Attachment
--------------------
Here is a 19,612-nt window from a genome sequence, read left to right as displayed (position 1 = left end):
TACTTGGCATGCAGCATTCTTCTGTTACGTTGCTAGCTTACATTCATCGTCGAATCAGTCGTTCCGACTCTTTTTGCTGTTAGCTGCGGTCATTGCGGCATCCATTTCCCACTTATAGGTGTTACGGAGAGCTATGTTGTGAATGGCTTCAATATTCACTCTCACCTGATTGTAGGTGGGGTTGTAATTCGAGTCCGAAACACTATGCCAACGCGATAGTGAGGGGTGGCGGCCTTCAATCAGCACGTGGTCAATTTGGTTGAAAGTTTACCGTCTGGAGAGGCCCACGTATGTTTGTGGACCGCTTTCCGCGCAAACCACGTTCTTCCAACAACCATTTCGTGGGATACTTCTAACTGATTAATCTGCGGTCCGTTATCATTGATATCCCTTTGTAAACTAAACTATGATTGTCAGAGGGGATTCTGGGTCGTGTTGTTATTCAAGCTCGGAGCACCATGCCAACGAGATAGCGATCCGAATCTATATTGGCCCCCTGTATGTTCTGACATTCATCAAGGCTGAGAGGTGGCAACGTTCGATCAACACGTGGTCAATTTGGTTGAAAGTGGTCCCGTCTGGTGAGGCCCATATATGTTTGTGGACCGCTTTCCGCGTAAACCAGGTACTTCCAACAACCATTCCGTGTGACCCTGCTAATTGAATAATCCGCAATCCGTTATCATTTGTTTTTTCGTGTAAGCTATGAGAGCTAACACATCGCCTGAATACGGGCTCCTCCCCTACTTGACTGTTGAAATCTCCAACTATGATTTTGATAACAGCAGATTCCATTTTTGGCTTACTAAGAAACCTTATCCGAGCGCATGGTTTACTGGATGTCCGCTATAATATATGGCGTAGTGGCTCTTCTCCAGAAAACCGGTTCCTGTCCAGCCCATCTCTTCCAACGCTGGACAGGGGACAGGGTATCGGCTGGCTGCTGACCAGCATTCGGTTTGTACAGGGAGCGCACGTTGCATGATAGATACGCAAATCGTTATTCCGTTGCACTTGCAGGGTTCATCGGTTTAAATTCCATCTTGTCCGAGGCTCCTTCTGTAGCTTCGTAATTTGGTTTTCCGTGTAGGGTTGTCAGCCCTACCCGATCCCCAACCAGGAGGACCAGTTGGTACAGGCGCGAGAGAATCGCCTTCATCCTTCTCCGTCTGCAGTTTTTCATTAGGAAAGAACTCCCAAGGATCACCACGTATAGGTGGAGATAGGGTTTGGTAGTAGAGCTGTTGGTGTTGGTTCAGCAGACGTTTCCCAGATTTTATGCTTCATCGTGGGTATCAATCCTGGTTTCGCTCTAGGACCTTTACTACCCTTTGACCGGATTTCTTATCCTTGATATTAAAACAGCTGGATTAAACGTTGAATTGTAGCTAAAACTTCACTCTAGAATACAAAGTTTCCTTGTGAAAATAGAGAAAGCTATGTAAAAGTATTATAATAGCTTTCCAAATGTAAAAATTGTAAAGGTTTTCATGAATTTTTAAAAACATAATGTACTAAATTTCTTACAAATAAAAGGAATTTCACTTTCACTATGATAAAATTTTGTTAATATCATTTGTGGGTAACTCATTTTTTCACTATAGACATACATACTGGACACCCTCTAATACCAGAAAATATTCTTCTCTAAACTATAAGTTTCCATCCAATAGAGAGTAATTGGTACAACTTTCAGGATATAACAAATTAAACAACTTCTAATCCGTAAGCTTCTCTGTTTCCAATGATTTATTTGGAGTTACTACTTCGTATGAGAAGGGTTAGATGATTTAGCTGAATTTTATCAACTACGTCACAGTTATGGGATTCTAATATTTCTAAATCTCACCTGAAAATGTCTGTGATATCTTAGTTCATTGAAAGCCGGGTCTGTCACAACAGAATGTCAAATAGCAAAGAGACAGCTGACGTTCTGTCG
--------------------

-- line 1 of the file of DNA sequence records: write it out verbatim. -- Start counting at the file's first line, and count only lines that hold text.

Here is a 19,612-nt window from a genome sequence, read left to right as displayed (position 1 = left end):